La Coop P.A.- General and Forensic Psychiatry - Boutique-Private Psychiatric and Forensic Practice in Tampa-Clearwater-Florida


October, 2010

Special Relationship Issue

I love October! One of the most important days of my adult life (my wedding anniversary), my husband's birthday, and my FAVORITE holiday is in October.

Speaking of my wedding anniversary makes me think of all of the work that I do with couples and relationships. Not only marriages, but just intimate relationships. No matter if you're just dating and want to get engaged, or if you've been married for over 20 years - everyone needs help sometimes with the ins and outs.

In this issue I'm going to talk with you guys about some misconceptions about relationships and some little tricks that I've used with some patients to help them on their way.

See you soon!
Dr. L

So, are marriages really doomed to fail?1

There is a lingering statistic out there that 50% of marriages are doomed to fail. This is false. The fact is that relationships are starting later, and they are more stable. In 2008, 40% of marriages ended in divorce. So, it's not as grim as people out there make it out to be. Your relationship isn't a sensational news story or on reality TV. It's not a fantasy land either - it requires work. Now, let's get to it...

Little things you can do to make your relationship stronger

  • Make the commitment. A lot of you know about my relationship with my husband and the fact that we've just told one another that divorce is NOT an option. If it's an option, when the going gets tough - the wimpy bail out! We've had enough bail outs lately, people. Let's get real.
  • You are one person. What I mean by this, is that when you become a couple, you're no longer making decisions for yourself only. It's not what's best for YOU, it's what's best for US. If you keep the mindset that when you're hurting this person, you're actually hurting yourself - it changes the perspective. This the basis for empathy.
  • Communication is key. You can't have a solid relationship without getting to know one another. It's not just about asking "how was your day?" Then not listening as your spouse goes on an on about the ins and outs of their day. Get to know the whys behind the whats.
  • Physical Connection is essential. I once had a wise patient tell me, "sex is the most important 5% of a relationship." I believe that. I also, had another patient tell me, "I would rather my wife not do chores or cook if we could just have sex at least once per week." Needless to say, these were both thoughts from men, but they are valid. Women think that we can make up for sex with making the home nice and running errands. We complain that guys don't help enough around the house. The reality is, guys help out more when they believe that they are valued. Their value = having sex regularly with their wife. When women get back into that swing - they notice the benefits as well. It's good all around. Time just needs to be made for it.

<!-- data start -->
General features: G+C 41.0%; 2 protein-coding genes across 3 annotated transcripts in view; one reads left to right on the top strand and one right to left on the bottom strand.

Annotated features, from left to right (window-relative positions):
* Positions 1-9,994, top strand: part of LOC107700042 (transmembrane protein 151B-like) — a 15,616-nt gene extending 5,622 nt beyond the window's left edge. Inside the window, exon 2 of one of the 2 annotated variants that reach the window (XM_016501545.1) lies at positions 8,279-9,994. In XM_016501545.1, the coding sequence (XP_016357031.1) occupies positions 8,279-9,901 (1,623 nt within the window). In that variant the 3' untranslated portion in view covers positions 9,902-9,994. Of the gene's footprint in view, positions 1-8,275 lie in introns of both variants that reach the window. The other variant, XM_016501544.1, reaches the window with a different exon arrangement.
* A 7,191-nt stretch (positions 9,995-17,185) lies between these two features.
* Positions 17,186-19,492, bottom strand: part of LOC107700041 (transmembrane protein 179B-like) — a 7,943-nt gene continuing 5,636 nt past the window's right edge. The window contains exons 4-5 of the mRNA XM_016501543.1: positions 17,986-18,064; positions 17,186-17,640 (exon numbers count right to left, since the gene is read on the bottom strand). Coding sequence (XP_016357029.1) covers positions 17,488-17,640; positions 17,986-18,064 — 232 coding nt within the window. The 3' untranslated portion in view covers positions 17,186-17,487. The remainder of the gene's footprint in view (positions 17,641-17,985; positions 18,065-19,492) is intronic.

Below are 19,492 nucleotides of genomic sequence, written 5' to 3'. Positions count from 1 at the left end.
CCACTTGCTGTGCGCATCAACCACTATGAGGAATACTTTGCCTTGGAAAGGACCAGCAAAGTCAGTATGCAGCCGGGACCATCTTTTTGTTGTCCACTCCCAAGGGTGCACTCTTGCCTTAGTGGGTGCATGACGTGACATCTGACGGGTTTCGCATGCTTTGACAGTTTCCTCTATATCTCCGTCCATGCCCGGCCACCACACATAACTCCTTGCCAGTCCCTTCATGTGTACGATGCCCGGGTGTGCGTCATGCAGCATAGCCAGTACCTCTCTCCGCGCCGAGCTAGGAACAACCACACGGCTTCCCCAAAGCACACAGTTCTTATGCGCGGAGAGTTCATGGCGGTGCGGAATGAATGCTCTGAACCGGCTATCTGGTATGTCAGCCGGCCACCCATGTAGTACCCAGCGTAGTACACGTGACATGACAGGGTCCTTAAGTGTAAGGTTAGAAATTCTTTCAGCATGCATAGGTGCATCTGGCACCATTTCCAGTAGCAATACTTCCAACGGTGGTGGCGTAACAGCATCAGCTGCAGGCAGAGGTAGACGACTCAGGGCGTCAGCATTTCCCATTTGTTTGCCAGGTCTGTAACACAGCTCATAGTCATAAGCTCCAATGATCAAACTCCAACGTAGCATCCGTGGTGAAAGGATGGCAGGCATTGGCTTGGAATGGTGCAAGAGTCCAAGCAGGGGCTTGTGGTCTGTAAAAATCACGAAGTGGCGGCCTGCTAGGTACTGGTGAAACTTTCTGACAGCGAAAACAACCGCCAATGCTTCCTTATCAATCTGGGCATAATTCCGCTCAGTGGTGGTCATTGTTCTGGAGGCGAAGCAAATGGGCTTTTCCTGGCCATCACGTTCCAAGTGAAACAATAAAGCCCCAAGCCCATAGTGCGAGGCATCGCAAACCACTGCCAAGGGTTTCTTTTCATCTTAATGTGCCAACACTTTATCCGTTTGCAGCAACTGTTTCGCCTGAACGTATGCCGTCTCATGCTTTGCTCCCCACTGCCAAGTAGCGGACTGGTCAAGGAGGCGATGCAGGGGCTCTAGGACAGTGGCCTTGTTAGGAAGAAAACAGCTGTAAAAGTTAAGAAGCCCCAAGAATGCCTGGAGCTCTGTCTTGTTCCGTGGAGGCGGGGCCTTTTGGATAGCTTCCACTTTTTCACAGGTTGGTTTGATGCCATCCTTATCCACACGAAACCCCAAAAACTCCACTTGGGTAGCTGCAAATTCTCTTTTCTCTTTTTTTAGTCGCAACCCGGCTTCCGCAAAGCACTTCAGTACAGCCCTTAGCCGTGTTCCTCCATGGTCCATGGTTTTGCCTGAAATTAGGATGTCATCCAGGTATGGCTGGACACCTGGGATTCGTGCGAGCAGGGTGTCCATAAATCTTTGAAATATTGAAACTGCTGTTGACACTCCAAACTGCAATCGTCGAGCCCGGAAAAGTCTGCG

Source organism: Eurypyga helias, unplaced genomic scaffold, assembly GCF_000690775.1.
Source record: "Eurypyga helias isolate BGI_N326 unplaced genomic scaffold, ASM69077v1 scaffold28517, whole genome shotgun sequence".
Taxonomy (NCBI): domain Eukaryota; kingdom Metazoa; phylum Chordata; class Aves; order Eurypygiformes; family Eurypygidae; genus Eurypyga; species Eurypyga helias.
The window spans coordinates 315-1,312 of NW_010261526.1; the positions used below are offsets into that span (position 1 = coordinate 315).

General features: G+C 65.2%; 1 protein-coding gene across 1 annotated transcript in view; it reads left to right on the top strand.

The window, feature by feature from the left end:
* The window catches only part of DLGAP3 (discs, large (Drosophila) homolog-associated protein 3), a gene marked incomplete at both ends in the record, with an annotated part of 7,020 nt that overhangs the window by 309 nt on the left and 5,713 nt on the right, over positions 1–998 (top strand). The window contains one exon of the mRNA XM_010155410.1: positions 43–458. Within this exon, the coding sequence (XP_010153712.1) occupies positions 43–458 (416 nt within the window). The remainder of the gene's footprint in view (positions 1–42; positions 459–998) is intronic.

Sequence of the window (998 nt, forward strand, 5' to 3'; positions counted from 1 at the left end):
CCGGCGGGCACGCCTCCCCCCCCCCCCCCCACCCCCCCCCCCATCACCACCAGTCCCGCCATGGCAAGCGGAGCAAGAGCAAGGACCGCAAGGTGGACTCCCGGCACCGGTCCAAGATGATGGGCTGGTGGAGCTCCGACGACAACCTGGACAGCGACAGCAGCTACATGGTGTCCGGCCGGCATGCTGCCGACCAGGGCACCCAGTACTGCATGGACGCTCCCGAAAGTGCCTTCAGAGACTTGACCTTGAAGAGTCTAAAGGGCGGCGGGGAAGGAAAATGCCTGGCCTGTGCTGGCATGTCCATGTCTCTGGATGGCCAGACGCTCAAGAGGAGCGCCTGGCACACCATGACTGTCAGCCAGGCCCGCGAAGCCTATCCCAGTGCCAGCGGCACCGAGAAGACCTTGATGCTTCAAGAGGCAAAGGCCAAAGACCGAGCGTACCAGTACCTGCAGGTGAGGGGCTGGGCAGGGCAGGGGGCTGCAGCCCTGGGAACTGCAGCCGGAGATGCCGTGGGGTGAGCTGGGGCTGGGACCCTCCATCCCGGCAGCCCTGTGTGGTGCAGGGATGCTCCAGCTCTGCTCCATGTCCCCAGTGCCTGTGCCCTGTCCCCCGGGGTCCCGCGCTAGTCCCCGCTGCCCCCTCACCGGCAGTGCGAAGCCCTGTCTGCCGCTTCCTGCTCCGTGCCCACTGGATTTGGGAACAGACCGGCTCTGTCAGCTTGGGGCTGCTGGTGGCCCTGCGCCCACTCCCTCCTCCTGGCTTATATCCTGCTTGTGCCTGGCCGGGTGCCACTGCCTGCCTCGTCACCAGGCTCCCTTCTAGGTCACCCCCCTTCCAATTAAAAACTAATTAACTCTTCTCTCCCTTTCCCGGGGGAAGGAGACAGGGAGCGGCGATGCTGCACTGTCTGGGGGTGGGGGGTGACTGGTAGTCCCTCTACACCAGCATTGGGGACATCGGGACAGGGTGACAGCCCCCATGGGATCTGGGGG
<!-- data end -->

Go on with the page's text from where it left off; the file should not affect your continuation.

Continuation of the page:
• Spouses need to have defined roles. As I was interviewing a very cute old couple in the hospital I asked them what the key to their marriage was and they said, "We both have jobs and we don't step on one another's toes." Just as kids do well with structure, couples do well with structure. Also, remember, a child's mental model of what a couple should be like is watching their parents. It's not "the woman is in the home and the man works outside of the home." Most women work outside of the home, and then end up doing all of the chores inside the home as well. Split the chores and don't deviate from those roles. This will free up for more communication time, as well as, physical connectivity time (*hint guys).
  • Resolve past issues. This is a tough one! We all have been there, the argument that's about not putting the laundry away that goes back 20 years to speak about the time when the other did something "wrong." However, issues don't get resolved when someone ends the argument because they don't want to talk about it anymore. Just as we talked about in our apology newsletter (go back to my website archive in the August Newsletter if you forgot it) the final step to a valid apology is to state that you will NEVER do it again. It's the same thing with arguments. Do a root cause analysis. What is the argument about and how do I resolve it? To get to that, you're going to have to talk about it.

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